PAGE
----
Ferreira, Wilson Roberto Vieira. “A Cracolândia e o documentário ‘Arquitetura da destruição.’ 5/28/2017. http://www.revistaforum.com.br/cinegnose/2017/05/30/1993/. Web.

Jackson, Emma. Young Homeless People and Urban Space. Fixed in Mobility. New York: Routledge, 2015.

“Viciados se instalam na vizinhança após operação na cracolândia.” 4/30/2015. http://www1.folha.uol.com.br/cotidiano/2015/04/1623007-viciados-se-instalam-na-vizinhanca-apos-operacao-na-cracolandia.shtml.

“Projeto Nova Luz: São Paulo, Brasil.” Jul 2011. http://www.prefeitura.sp.gov.br/cidade/secretarias/upload/desenvolvimento_urbano/arquivos/nova_luz/201108_PUE.pdf

“Ministra de Doria renunció a su cargo después del polémico desalojo de Cracolândia.” https://ladiaria.com.uy/articulo/2017/5/ministra-de-doria-renuncio-a-su-cargo-despues-del-polemico-desalojo-de-cracolandia/

Musings on travel and terrorism

Summer is the time for vacations. For academics, especially those of us in language, cultural and area studies, it’s a time to reconnect with our objects of study. For me, that means Germany, most specifically Berlin. I’ve lived there multiple times since 1990, that tumultuous year when East and West Berlin started relearning how to be one city.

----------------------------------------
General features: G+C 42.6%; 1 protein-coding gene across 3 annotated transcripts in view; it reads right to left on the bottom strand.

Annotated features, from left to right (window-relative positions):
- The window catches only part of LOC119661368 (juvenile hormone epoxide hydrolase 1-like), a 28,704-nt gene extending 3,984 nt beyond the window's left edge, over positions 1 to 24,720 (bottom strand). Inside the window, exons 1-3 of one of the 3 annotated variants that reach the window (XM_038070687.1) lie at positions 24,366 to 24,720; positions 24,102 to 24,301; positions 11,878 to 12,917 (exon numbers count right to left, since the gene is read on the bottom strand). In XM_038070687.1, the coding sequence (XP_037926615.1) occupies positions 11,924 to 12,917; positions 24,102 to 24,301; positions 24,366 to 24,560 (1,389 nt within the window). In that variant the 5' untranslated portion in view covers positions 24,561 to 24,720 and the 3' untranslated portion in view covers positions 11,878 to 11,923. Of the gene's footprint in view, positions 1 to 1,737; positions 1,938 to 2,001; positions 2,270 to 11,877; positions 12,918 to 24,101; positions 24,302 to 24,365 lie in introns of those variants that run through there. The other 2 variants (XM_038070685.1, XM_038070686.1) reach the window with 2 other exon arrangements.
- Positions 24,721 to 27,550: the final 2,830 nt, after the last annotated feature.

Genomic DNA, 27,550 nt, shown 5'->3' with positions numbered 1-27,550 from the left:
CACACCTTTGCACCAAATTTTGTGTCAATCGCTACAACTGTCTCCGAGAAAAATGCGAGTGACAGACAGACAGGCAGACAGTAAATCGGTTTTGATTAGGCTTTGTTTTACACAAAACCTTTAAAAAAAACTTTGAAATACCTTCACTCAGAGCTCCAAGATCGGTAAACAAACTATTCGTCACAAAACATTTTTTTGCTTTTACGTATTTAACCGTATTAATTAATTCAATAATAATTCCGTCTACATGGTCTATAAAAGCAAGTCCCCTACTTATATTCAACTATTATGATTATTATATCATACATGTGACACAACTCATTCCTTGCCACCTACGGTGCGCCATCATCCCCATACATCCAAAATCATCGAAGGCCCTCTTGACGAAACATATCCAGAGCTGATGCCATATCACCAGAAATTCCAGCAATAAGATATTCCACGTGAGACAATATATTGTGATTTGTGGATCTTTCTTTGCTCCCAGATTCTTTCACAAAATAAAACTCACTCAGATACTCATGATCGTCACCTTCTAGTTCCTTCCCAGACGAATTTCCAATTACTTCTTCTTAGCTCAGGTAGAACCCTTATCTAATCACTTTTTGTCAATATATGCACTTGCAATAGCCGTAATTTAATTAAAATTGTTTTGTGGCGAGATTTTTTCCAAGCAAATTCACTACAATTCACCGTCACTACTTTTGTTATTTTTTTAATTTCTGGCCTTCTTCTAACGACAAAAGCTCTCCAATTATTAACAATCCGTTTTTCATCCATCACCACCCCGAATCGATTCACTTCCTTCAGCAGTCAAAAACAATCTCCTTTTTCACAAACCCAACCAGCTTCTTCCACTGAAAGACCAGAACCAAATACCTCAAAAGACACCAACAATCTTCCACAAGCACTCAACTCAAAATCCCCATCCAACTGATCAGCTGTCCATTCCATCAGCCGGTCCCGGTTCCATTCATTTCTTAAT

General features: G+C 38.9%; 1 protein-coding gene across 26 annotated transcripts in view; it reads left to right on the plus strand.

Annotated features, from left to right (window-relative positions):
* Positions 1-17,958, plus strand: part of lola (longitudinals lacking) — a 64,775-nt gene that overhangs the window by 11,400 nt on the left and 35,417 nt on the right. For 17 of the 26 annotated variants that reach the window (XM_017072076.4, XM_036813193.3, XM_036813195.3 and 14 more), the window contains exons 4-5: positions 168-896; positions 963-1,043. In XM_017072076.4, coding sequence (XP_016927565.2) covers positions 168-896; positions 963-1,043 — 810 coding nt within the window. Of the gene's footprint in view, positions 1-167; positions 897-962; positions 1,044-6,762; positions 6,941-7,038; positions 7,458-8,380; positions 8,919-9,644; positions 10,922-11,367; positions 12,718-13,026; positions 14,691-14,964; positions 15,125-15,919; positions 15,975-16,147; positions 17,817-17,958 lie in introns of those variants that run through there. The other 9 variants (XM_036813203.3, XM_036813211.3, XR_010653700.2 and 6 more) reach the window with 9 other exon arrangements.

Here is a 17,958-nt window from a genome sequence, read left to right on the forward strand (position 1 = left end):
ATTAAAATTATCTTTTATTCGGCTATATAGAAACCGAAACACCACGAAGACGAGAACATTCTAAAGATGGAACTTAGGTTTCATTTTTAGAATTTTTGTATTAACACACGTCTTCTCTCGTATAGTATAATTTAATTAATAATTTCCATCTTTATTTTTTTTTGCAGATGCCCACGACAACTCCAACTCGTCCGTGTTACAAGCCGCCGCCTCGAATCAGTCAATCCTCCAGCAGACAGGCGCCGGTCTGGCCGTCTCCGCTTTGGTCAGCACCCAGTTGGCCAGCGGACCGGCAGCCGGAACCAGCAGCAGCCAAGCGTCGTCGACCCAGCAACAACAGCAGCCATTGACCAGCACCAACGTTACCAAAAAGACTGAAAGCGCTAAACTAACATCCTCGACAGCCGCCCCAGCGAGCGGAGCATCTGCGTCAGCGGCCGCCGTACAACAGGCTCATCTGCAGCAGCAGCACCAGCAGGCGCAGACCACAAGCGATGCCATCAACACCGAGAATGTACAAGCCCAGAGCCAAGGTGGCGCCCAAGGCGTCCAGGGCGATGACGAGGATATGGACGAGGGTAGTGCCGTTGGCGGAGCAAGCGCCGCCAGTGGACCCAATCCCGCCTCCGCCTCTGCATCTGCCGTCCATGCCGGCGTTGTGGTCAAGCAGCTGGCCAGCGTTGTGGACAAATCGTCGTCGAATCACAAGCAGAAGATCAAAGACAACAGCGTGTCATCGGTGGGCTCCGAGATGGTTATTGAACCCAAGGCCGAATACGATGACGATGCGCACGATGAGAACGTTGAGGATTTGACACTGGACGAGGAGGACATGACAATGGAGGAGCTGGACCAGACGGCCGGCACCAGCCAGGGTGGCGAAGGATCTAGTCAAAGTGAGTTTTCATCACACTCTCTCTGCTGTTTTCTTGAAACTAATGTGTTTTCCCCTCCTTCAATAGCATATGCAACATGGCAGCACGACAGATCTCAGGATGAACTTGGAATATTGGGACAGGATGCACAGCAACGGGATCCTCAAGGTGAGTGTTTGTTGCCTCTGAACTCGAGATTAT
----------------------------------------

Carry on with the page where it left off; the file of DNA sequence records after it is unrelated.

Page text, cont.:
Berlin always feels unfinished, an attribute that even art historian Karl Scheffler noted back in 1910. It’s that edginess, that constant change, the unexpected surprise around the corner. I feel at home in Berlin, which is an odd statement, since every time I visit, I first have to reorient myself, for given its transitional nature, there is always some kind of change since my last visit. Since I spend the majority of my time in the historic center, still being (re)constructed, this is no surprise.

But there are also parts of Berlin that have undergone fewer changes in the last decades. Here I think of the Kaiser Wilhelm Gedaechtniskirche (Kaiser Wilhelm Memorial Church) and the Breitscheidplatz, the public space that was rocked by terror last December, when a truck plowed into pedestrians enjoying the Christmas market there. How will this space have changed? How are such acts of terrorism changing public spaces in London, Nice, Paris, Brussels…..? And how do the consequences of these acts affect our relationship to these spaces?

For now, I don’t have any answers. Stay tuned, for my next installment in July….from Berlin!

Works cited:

Scheffler, Karl. 1910. Berlin. Ein Stadtschicksal. 2nd ed. Berlin: Erich Reiss Verlag.